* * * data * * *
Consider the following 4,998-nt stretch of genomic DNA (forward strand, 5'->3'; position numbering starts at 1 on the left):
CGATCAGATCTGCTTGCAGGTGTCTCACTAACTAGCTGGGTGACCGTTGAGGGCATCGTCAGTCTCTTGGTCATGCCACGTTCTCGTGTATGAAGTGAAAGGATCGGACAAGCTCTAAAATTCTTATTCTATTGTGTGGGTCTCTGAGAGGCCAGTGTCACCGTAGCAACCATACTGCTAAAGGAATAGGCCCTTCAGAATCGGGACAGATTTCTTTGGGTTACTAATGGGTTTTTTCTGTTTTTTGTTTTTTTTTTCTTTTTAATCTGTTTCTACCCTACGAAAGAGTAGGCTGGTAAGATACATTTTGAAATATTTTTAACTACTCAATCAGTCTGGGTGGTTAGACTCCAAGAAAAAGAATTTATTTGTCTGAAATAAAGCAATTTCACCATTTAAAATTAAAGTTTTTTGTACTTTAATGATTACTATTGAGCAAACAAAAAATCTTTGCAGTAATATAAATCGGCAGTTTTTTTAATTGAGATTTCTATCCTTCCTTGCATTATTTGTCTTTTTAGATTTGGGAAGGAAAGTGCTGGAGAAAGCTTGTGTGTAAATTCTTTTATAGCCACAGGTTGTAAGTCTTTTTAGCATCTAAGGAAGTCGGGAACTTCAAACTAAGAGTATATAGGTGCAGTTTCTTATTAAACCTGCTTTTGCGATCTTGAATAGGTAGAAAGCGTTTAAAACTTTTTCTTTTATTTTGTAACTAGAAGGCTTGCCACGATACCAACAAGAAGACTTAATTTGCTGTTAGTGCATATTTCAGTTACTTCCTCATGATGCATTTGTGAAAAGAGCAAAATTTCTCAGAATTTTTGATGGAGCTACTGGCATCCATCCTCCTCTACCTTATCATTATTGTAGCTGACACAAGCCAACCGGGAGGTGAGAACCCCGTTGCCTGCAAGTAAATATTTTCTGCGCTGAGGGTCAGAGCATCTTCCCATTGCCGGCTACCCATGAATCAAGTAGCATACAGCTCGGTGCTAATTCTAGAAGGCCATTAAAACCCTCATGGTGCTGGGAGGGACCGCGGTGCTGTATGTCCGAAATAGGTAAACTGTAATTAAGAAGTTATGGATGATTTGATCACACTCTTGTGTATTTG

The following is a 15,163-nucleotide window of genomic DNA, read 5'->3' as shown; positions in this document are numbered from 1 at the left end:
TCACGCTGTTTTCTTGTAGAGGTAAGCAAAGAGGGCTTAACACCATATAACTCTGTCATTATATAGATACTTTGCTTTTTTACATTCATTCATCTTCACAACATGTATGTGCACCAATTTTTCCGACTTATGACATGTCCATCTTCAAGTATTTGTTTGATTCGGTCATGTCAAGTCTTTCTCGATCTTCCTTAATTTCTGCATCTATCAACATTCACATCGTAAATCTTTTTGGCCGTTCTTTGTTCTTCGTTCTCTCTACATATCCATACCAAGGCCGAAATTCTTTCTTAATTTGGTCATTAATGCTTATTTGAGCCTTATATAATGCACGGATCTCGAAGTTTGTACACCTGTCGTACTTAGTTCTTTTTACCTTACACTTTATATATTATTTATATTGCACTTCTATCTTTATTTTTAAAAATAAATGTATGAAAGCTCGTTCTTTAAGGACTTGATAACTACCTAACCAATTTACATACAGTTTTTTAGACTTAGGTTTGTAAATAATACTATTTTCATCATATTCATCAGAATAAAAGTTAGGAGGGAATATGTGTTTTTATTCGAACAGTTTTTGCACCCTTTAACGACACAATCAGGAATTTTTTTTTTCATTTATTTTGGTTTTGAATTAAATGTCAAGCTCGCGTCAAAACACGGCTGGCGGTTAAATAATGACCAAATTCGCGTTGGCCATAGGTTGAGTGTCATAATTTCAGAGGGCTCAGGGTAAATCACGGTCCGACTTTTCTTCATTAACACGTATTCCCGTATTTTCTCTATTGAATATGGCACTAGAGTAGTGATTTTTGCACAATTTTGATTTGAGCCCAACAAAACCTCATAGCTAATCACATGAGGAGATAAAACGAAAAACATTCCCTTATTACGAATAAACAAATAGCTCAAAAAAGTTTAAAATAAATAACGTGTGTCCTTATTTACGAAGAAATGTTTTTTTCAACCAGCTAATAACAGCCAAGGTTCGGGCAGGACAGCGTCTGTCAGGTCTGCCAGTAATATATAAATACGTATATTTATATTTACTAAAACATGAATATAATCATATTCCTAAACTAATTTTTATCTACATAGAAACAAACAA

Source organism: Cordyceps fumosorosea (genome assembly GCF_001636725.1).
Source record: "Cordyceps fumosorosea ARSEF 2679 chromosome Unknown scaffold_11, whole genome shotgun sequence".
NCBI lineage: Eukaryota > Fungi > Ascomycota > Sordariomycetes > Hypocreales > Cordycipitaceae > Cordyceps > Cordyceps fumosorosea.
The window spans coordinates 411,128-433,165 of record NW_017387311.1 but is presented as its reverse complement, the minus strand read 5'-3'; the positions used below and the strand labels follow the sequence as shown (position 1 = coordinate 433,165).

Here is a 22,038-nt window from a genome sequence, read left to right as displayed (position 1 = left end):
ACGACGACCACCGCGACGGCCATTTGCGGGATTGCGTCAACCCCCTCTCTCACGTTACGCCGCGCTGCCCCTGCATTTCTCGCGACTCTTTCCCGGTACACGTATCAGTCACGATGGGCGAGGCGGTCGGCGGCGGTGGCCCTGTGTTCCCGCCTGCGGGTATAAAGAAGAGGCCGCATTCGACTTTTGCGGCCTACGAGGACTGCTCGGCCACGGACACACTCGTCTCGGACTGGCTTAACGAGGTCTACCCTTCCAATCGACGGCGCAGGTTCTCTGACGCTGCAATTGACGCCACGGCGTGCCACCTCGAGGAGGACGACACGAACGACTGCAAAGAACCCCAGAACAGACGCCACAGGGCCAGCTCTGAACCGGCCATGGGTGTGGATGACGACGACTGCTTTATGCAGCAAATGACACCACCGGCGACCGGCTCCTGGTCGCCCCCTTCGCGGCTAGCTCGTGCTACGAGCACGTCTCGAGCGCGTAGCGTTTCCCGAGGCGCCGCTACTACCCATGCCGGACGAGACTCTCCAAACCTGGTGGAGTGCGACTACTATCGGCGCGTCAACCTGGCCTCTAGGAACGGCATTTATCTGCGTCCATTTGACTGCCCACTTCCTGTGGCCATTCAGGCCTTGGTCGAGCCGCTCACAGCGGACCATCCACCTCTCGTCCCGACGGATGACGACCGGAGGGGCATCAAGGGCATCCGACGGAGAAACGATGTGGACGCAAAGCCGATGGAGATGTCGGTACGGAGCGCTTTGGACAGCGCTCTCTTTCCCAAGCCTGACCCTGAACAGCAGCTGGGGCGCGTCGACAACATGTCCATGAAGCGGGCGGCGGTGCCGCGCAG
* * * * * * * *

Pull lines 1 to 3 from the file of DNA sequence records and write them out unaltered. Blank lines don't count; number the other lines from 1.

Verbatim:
Consider the following 4,998-nt stretch of genomic DNA (forward strand, 5'->3'; position numbering starts at 1 on the left):
CGATCAGATCTGCTTGCAGGTGTCTCACTAACTAGCTGGGTGACCGTTGAGGGCATCGTCAGTCTCTTGGTCATGCCACGTTCTCGTGTATGAAGTGAAAGGATCGGACAAGCTCTAAAATTCTTATTCTATTGTGTGGGTCTCTGAGAGGCCAGTGTCACCGTAGCAACCATACTGCTAAAGGAATAGGCCCTTCAGAATCGGGACAGATTTCTTTGGGTTACTAATGGGTTTTTTCTGTTTTTTGTTTTTTTTTTCTTTTTAATCTGTTTCTACCCTACGAAAGAGTAGGCTGGTAAGATACATTTTGAAATATTTTTAACTACTCAATCAGTCTGGGTGGTTAGACTCCAAGAAAAAGAATTTATTTGTCTGAAATAAAGCAATTTCACCATTTAAAATTAAAGTTTTTTGTACTTTAATGATTACTATTGAGCAAACAAAAAATCTTTGCAGTAATATAAATCGGCAGTTTTTTTAATTGAGATTTCTATCCTTCCTTGCATTATTTGTCTTTTTAGATTTGGGAAGGAAAGTGCTGGAGAAAGCTTGTGTGTAAATTCTTTTATAGCCACAGGTTGTAAGTCTTTTTAGCATCTAAGGAAGTCGGGAACTTCAAACTAAGAGTATATAGGTGCAGTTTCTTATTAAACCTGCTTTTGCGATCTTGAATAGGTAGAAAGCGTTTAAAACTTTTTCTTTTATTTTGTAACTAGAAGGCTTGCCACGATACCAACAAGAAGACTTAATTTGCTGTTAGTGCATATTTCAGTTACTTCCTCATGATGCATTTGTGAAAAGAGCAAAATTTCTCAGAATTTTTGATGGAGCTACTGGCATCCATCCTCCTCTACCTTATCATTATTGTAGCTGACACAAGCCAACCGGGAGGTGAGAACCCCGTTGCCTGCAAGTAAATATTTTCTGCGCTGAGGGTCAGAGCATCTTCCCATTGCCGGCTACCCATGAATCAAGTAGCATACAGCTCGGTGCTAATTCTAGAAGGCCATTAAAACCCTCATGGTGCTGGGAGGGACCGCGGTGCTGTATGTCCGAAATAGGTAAACTGTAATTAAGAAGTTATGGATGATTTGATCACACTCTTGTGTATTTG

The following is a 15,163-nucleotide window of genomic DNA, read 5'->3' as shown; positions in this document are numbered from 1 at the left end: